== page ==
Cancer . EMT . Drug Resistance . Gene Expression . Metastasis . Signal Transduction
Molecular dissection of malignant tumor progression,metastasis and therapy resistance
The vast majority of cancer patient deaths are due to the systemic dissemination of cancer cells throughout the body and the seeding and outgrowth of secondary tumors (metastases) in distant organs. One major objective of our research is the identification and characterization of those cancer cells that are able to initiate and complete the metastatic process and to overcome current cancer therapies.In particular, we focus on the molecular mechanisms underlying the transition from benign tumors to malignant cancers and the metastatic dissemination of tumor cells. Moreover, we have set out to delineate the genes and pathways that allow cancer cells to evade from therapy. In addition to cultured tumor cell lines in vitro, we employ transplantation and transgenic mouse models of specific cancer types to determine causal connections between the expression of particular genes and tumor progression, metastasis and drug resistance in vivo.
The development of malignant tumors is in part characterized by a tumor cell's capability to overcome cell-cell adhesion and to invade surrounding tissue by a process referred to as epithelial-mesenchymal-transition (EMT). An EMT underlies the conversion of epithelial, differentiated cells to mesenchymal, migratory and invasive cells. In the past years, we have learned that an EMT occurs in multiple stages and is regulated by sophisticated molecular networks regulating the expression of a large number of protein, lncRNA and miRNA-encoding genes. More recently, we have noted that an EMT also selects for cancer cells exhibiting hallmarks of cancer stem cells and increased drug resistance. Notably, we have identified a large number of transcription factors that act as master regulators not only in the initiation and execution of the morphogenic process of an EMT but also in providing survival signals to cancer cells and thus allowing cancer cells to seed and grow metastases in distant organs. We investigate the direct target genes of these transcription factors and their role in tumor metastasis. We also assess the role of miRNAs and lnRNAs and their target genes in the regulation of an EMT and of metastatic dissemination.With these experimental approaches we aim at identifying the master regulators of an EMT and cancer metastasis and we plan to scrutinize their potential as therapeutic targets for preventing metastatic disease.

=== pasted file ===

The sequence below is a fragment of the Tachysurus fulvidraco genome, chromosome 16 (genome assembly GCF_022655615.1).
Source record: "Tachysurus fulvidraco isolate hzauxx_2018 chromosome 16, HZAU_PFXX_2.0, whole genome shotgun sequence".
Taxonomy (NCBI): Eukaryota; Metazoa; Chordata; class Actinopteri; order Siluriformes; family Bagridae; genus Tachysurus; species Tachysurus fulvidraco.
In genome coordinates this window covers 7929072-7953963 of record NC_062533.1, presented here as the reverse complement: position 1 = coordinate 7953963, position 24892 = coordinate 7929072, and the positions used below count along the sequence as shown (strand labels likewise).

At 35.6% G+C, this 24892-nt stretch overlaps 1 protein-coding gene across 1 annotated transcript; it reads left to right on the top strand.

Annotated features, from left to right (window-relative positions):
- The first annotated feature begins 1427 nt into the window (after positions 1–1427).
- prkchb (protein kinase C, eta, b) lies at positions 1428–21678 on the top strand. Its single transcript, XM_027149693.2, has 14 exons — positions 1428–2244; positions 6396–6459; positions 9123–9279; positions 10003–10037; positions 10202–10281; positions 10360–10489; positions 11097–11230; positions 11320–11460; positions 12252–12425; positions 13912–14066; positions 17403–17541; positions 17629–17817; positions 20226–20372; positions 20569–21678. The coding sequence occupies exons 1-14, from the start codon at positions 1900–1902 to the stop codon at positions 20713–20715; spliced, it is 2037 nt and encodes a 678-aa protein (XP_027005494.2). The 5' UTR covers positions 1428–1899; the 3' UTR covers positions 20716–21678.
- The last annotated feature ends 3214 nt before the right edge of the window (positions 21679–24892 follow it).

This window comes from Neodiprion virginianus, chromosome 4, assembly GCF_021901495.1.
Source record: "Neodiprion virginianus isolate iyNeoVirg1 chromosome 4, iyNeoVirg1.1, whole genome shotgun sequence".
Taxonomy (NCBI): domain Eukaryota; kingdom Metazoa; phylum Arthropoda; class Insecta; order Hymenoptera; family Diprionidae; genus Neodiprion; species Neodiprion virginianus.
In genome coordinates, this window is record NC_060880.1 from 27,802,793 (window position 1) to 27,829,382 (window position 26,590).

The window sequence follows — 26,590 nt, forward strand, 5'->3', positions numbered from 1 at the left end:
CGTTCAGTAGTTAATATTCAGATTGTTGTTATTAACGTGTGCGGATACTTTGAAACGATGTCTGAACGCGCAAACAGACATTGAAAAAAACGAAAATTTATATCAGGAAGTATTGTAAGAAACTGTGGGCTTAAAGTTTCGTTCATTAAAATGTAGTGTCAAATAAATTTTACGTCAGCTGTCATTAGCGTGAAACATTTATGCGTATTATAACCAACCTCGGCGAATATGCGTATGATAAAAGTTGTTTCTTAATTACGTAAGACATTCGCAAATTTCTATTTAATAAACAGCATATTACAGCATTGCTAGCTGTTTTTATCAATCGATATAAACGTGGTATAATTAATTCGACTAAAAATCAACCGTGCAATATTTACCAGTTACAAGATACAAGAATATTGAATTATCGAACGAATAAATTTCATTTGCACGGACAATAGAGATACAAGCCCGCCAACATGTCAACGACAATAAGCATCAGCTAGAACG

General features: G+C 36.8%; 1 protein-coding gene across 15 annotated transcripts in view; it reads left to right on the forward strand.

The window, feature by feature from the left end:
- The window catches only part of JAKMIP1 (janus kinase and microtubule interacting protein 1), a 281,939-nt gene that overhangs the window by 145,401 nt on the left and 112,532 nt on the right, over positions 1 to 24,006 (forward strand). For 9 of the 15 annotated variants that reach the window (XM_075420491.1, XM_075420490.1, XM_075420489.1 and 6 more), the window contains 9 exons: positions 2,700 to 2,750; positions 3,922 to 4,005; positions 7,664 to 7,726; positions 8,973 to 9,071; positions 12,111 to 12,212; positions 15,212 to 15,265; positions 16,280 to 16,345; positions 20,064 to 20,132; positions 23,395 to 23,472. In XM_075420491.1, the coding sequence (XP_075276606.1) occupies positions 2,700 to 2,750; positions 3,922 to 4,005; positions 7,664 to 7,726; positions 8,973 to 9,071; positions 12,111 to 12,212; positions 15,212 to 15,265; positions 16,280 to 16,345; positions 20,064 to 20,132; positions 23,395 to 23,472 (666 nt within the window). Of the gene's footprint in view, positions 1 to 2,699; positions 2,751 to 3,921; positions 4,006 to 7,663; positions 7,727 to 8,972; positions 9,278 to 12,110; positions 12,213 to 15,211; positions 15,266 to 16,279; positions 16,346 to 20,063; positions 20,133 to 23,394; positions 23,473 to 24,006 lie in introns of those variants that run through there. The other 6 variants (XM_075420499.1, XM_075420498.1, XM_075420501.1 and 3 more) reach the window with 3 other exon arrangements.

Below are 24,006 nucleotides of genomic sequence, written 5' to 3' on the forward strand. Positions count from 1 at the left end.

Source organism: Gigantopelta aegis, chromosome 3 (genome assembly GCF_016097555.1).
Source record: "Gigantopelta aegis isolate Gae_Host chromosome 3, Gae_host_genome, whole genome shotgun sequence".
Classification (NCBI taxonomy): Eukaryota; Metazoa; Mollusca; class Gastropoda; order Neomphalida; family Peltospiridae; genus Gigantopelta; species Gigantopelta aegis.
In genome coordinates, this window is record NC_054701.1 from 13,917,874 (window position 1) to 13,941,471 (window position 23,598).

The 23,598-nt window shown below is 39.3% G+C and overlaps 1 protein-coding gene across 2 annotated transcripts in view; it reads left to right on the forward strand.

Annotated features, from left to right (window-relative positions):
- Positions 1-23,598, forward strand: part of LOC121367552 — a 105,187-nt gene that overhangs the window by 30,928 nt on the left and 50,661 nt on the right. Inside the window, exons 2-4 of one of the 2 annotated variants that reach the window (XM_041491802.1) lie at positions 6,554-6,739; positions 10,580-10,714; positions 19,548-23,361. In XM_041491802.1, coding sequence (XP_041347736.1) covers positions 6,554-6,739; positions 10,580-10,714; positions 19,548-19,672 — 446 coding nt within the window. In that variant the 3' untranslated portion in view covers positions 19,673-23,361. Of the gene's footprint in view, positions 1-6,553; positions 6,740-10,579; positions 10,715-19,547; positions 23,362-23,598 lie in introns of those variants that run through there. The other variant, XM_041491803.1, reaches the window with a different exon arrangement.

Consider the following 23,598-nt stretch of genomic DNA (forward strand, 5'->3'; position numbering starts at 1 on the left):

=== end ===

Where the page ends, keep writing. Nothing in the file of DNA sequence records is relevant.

In a second line of research, we investigate the molecular pathways underlying the development of evasive resistance to targeted cancer therapy. We employ a number of cultured cancer cell lines and mouse models to study the pathological, physiological and molecular consequences of therapies targeting tumor angiogenesis and malignant tumor progression. In particular, we use cell biological,biochemical and bioinformatical analysis to delineate the molecular pathways allowing cancer cells to escape from targeted therapy. Recently, we have found that tumors shift their metabolism to glycolysis and acquire a status of metabolic symbiosis between individual cells of a tumor to overcome anti-angiogenic therapy. Finally, in collaboration with pharmaceutical companies we are investigating the efficacy and biological consequences of various anti-angiogenic and anti-metastatic cancer treatments.
Fig. 1: Tead2 upregulation and Yap/Taz subcellular localization during EMT. Morphological differences between epithelial and mesenchymal counterparts of murine breast cancer cells (phase contrast, scale bar, 50 μm). Immunofluorescent staining of Tead2 and its co-factors Yap and Taz shows their increased expression and nuclear translocation in mesenchymal cells where they activate the expression of genes involved in EMT and metastasis. E-cadherin staining shows epithelial cell junctions. DAPI was used to visualize nuclei (scale bars, 25 μm; Diepenbruck, Waldmeier et al., 2014).
Fig. 2: IGF-II production as a public goods games network. The microscopic picture shows a co-culture of cancer cells which do not produce IGF-II (colorless cells) and cancer cells which express IGF-II (green cells). Both cell types require IGF-II for their survival and they compete against each other to reach a specific homeostasis of producer cells and consumer cells. Guess who will win (answer: Archetti et al., 2015).
Fig. 3: Targeting metabolic symbiosis overcomes resistance to anti-angiogenic therapy. Metabolic symbiosis as a mechanism underlying evasive resistance to anti-angiogenic therapy by the multi-kinase inhibitors nintedanib and sunitinib. Inhibition of glycolysis by 3PO or genetic ablation of the lactate exporter MCT4 in tumor cells disrupts metabolic symbiosis, overrides therapy resistance, and suppresses tumor growth (Pisarsky, Bill et al., 2016).